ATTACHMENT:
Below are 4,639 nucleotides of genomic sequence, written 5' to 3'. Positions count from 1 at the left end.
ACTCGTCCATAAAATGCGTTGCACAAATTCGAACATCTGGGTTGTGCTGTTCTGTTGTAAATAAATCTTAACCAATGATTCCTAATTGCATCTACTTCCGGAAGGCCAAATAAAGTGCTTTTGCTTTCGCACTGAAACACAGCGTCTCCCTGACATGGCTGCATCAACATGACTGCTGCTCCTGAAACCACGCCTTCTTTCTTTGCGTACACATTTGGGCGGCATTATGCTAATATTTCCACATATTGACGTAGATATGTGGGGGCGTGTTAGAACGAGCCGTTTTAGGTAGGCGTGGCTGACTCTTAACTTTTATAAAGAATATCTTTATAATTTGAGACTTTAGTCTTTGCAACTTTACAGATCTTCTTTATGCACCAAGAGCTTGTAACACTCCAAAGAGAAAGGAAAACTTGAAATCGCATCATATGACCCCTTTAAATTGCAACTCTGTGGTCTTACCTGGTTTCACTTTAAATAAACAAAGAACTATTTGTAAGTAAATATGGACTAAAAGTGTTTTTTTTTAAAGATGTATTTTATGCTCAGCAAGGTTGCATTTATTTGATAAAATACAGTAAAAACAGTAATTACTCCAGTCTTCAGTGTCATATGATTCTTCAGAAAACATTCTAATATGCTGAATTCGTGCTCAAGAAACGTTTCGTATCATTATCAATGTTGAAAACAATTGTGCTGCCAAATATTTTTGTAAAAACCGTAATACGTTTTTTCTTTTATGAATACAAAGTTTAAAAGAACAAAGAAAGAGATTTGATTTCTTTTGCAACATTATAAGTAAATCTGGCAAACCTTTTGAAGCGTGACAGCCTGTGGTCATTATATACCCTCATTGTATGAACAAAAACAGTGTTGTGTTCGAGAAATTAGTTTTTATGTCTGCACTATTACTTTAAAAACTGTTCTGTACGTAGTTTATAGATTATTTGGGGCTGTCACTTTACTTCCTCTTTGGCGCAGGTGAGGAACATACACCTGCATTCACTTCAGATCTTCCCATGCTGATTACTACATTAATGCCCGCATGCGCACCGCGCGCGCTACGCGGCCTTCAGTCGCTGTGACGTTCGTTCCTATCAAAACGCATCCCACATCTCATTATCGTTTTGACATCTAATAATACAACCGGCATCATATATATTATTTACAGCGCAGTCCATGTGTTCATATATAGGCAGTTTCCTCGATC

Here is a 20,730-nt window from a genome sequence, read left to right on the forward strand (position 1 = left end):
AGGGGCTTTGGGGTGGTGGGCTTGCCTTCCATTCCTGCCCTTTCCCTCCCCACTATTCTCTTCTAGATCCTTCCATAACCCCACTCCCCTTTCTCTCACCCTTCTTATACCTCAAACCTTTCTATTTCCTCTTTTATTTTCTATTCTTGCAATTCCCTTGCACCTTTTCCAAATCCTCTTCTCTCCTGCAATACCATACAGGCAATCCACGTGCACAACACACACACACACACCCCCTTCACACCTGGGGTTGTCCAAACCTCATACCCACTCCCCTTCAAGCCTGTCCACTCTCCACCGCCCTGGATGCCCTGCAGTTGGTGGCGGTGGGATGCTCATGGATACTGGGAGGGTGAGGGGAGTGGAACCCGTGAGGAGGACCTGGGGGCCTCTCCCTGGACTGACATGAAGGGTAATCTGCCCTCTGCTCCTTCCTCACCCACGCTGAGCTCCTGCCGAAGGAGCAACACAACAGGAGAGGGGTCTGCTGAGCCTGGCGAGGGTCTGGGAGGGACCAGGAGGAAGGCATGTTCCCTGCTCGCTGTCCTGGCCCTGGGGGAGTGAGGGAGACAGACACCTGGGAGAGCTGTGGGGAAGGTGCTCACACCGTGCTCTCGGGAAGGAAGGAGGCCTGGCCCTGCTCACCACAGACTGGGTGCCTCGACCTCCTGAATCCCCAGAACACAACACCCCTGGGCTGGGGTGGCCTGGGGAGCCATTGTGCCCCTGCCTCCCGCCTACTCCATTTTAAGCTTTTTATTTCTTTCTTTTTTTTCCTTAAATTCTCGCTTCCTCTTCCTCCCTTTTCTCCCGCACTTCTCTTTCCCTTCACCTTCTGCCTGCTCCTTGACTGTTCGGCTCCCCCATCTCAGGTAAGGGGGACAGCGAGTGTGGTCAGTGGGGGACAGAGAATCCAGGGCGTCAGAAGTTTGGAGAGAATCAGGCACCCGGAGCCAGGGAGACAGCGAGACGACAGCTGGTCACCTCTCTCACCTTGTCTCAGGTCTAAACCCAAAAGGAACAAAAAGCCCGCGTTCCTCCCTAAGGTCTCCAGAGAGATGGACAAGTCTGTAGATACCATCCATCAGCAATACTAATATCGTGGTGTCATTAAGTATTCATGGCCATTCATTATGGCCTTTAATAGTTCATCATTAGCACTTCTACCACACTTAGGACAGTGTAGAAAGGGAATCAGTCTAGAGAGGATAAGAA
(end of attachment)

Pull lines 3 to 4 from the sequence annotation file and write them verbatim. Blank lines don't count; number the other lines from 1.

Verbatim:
Here is a 20,730-nt window from a genome sequence, read left to right on the forward strand (position 1 = left end):
AGGGGCTTTGGGGTGGTGGGCTTGCCTTCCATTCCTGCCCTTTCCCTCCCCACTATTCTCTTCTAGATCCTTCCATAACCCCACTCCCCTTTCTCTCACCCTTCTTATACCTCAAACCTTTCTATTTCCTCTTTTATTTTCTATTCTTGCAATTCCCTTGCACCTTTTCCAAATCCTCTTCTCTCCTGCAATACCATACAGGCAATCCACGTGCACAACACACACACACACACCCCCTTCACACCTGGGGTTGTCCAAACCTCATACCCACTCCCCTTCAAGCCTGTCCACTCTCCACCGCCCTGGATGCCCTGCAGTTGGTGGCGGTGGGATGCTCATGGATACTGGGAGGGTGAGGGGAGTGGAACCCGTGAGGAGGACCTGGGGGCCTCTCCCTGGACTGACATGAAGGGTAATCTGCCCTCTGCTCCTTCCTCACCCACGCTGAGCTCCTGCCGAAGGAGCAACACAACAGGAGAGGGGTCTGCTGAGCCTGGCGAGGGTCTGGGAGGGACCAGGAGGAAGGCATGTTCCCTGCTCGCTGTCCTGGCCCTGGGGGAGTGAGGGAGACAGACACCTGGGAGAGCTGTGGGGAAGGTGCTCACACCGTGCTCTCGGGAAGGAAGGAGGCCTGGCCCTGCTCACCACAGACTGGGTGCCTCGACCTCCTGAATCCCCAGAACACAACACCCCTGGGCTGGGGTGGCCTGGGGAGCCATTGTGCCCCTGCCTCCCGCCTACTCCATTTTAAGCTTTTTATTTCTTTCTTTTTTTTCCTTAAATTCTCGCTTCCTCTTCCTCCCTTTTCTCCCGCACTTCTCTTTCCCTTCACCTTCTGCCTGCTCCTTGACTGTTCGGCTCCCCCATCTCAGGTAAGGGGGACAGCGAGTGTGGTCAGTGGGGGACAGAGAATCCAGGGCGTCAGAAGTTTGGAGAGAATCAGGCACCCGGAGCCAGGGAGACAGCGAGACGACAGCTGGTCACCTCTCTCACCTTGTCTCAGGTCTAAACCCAAAAGGAACAAAAAGCCCGCGTTCCTCCCTAAGGTCTCCAGAGAGATGGACAAGTCTGTAGATACCATCCATCAGCAATACTAATATCGTGGTGTCATTAAGTATTCATGGCCATTCATTATGGCCTTTAATAGTTCATCATTAGCACTTCTACCACACTTAGGACAGTGTAGAAAGGGAATCAGTCTAGAGAGGATAAGAA